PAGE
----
• Samuel at Gilgal

    This year I will be sharing brief excerpts from the articles, sermons, and books I am currently reading. My posts will not follow a regular schedule but will be published as I find well-written thoughts that should be of interest to maturing Christian readers. Whenever possible, I encourage you to go to the source and read the complete work of the author.

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The Gift of God

Grace“For by grace you have been saved through faith. And this is not your own doing; it is the gift of God, not a result of works, so that no one may boast.” (Ephesians 2:8-9, ESV)

A Christian must never forget that he was not saved from sin – and the consequences of sin – by his own efforts. Salvation is all of Jesus Christ, who brings us to life in Him through the grace of faith.

Human arrogance leads us to think that our own good efforts will win the final approval of God. So, practically, we base our salvation on “comparative” good works. I use the word “comparative” because we tend to compare ourselves to others and not to God’s Holy standards. We begin to think that God owes us something because we believe that we have accumulated more good deeds in our “salvation-by-works bank” than our neighbor has. Self-righteous feelings about our good works would have us look down on our neighbors, even though Scripture clearly teaches, “None is righteous, no, not one; no one understands; no one seeks for God. All have turned aside; together they have become worthless; no one does good, not even one.” Self-righteousness destroys the doctrine of grace as it is taught in the Scriptures.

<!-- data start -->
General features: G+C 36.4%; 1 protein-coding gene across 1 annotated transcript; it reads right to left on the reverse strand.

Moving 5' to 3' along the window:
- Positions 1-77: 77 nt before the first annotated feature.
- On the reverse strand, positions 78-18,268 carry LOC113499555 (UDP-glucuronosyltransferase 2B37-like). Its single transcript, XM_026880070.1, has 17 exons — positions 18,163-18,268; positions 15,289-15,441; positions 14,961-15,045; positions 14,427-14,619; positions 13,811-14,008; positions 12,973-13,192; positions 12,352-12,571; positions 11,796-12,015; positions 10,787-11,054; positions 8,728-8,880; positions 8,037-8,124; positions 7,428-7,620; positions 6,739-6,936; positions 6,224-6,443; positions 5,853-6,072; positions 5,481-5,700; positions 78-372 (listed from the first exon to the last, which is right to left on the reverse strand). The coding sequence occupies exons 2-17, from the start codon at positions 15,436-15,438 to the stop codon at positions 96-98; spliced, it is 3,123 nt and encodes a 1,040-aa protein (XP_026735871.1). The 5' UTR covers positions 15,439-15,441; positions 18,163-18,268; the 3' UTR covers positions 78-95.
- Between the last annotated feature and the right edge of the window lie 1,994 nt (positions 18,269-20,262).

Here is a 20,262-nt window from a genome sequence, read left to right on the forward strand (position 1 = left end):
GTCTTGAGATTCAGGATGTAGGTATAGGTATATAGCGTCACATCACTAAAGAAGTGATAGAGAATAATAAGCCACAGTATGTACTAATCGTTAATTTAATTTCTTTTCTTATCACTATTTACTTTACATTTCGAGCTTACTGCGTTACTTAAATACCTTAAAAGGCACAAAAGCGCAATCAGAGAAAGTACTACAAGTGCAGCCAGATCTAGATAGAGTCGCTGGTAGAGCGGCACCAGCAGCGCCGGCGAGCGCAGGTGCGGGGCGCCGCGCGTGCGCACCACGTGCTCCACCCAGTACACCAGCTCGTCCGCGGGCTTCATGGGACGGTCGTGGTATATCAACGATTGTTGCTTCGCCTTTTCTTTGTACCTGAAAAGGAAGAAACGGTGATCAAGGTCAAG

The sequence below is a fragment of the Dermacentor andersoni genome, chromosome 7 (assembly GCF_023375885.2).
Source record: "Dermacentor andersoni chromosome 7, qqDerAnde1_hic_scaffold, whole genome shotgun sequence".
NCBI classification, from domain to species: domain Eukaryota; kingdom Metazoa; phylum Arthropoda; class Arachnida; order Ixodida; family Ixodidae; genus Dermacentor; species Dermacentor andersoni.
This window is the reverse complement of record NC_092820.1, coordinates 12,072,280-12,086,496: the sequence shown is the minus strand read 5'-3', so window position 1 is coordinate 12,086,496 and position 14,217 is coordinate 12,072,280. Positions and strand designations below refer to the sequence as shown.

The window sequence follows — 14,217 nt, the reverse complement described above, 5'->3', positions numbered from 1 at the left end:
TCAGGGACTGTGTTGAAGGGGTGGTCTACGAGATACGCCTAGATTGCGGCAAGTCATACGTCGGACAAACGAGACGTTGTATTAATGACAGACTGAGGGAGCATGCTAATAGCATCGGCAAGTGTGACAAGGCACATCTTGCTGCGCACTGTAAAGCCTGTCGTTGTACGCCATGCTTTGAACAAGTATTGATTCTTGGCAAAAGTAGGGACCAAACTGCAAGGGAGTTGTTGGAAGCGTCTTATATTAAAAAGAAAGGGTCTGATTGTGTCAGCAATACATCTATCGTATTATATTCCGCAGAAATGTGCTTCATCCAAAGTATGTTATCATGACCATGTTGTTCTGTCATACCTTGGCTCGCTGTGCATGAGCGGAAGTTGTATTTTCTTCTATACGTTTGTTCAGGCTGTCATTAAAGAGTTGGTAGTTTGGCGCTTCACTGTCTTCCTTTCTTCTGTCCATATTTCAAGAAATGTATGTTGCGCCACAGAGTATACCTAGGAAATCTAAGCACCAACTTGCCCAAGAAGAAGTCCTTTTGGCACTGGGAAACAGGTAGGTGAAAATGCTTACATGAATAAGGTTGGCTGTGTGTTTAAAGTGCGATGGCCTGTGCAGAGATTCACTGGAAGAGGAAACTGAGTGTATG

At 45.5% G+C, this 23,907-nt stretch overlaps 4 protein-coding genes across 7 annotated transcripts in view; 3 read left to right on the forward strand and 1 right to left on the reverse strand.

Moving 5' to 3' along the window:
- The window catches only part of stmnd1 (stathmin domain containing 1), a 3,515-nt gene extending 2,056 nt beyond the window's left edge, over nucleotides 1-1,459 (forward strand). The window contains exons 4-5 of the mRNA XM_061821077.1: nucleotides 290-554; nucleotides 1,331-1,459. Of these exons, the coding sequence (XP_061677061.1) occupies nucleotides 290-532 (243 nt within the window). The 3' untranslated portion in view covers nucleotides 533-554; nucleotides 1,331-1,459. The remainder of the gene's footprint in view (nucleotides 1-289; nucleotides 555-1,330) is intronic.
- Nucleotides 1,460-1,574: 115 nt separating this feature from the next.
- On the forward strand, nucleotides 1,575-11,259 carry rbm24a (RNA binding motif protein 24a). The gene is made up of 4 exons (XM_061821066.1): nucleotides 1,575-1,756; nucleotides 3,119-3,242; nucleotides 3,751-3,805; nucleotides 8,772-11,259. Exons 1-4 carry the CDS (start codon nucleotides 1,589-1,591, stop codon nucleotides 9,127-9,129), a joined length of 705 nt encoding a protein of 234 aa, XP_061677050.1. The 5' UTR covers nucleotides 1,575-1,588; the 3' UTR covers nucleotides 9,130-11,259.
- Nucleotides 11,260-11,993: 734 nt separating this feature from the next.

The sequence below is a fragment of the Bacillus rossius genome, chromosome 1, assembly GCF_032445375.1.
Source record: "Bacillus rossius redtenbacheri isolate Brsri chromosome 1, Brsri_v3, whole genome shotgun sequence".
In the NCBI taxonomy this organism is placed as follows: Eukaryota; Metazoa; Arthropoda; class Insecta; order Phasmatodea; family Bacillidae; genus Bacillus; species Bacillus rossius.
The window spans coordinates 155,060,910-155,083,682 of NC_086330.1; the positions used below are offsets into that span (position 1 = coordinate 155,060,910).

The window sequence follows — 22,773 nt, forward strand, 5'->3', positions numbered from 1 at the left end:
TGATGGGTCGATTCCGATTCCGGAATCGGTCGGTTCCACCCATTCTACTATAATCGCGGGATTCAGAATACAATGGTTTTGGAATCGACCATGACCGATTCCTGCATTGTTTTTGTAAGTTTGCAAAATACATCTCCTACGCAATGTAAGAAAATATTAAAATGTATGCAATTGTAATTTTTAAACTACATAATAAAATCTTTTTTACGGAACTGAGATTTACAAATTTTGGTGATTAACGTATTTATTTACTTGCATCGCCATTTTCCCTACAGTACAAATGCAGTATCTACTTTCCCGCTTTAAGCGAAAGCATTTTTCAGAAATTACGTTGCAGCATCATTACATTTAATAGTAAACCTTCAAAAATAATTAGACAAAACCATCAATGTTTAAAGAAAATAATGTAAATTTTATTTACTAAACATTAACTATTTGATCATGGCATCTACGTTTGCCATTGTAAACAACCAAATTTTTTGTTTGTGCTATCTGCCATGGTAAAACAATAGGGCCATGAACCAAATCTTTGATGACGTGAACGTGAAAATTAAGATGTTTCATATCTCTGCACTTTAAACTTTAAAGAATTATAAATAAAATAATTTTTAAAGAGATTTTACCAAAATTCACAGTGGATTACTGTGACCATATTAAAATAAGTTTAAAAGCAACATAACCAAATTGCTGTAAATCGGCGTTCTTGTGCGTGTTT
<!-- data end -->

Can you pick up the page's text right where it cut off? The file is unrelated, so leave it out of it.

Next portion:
Some believe that by accumulating great knowledge of the Scriptures they will be saved. This too, is a form of pride in works. Even demons know more about God than us, yet their punishment will be everlasting. We must be born again to enter into the kingdom of God. Faith and understanding are gifts of the Holy Spirit. The Spirit opens the Scriptures to the understanding of our minds. We study the Word of God because it contains the words of salvation. We should not make studying the Bible a goal by which we earn some kind of merit. We read God’s Word because in it we find life and wisdom.

Should we boast of belief in Christ as the grounds of our salvation? Does this thought cross your mind? “I am saved because I chose to believe and my neighbor is not saved because he refuses to believe.” Our pride seeks the credit for why we go to heaven and our neighbor does not. This is not trusting in Jesus as our Savior. It is trusting in my “trust” in Jesus. Our good deed of “trust” becomes the basis of salvation. Saving faith is not a work that we conjure up by our own efforts. It is the gift of God. The righteousness of Jesus Christ is imputed to our lives that we may be saved by His perfect obedience to God the Father.

“For by grace you have been saved through faith. And this is not your own doing; it is the gift of God, not a result of works, so that no one may boast.” (Ephesians 2:8-9, ESV) We are sinners, and yet we have been saved by grace. We are not righteous, yet we have been freely given the righteousness of Christ. We have no grounds on which to boast in ourselves, yet we may boast in Christ. The mercy shown to us by God’s grace is as beautiful as it is wonderful. Therefore, let us boast in God. Christians should rejoice each time this great gift comes to mind.

Samuel at Gilgal

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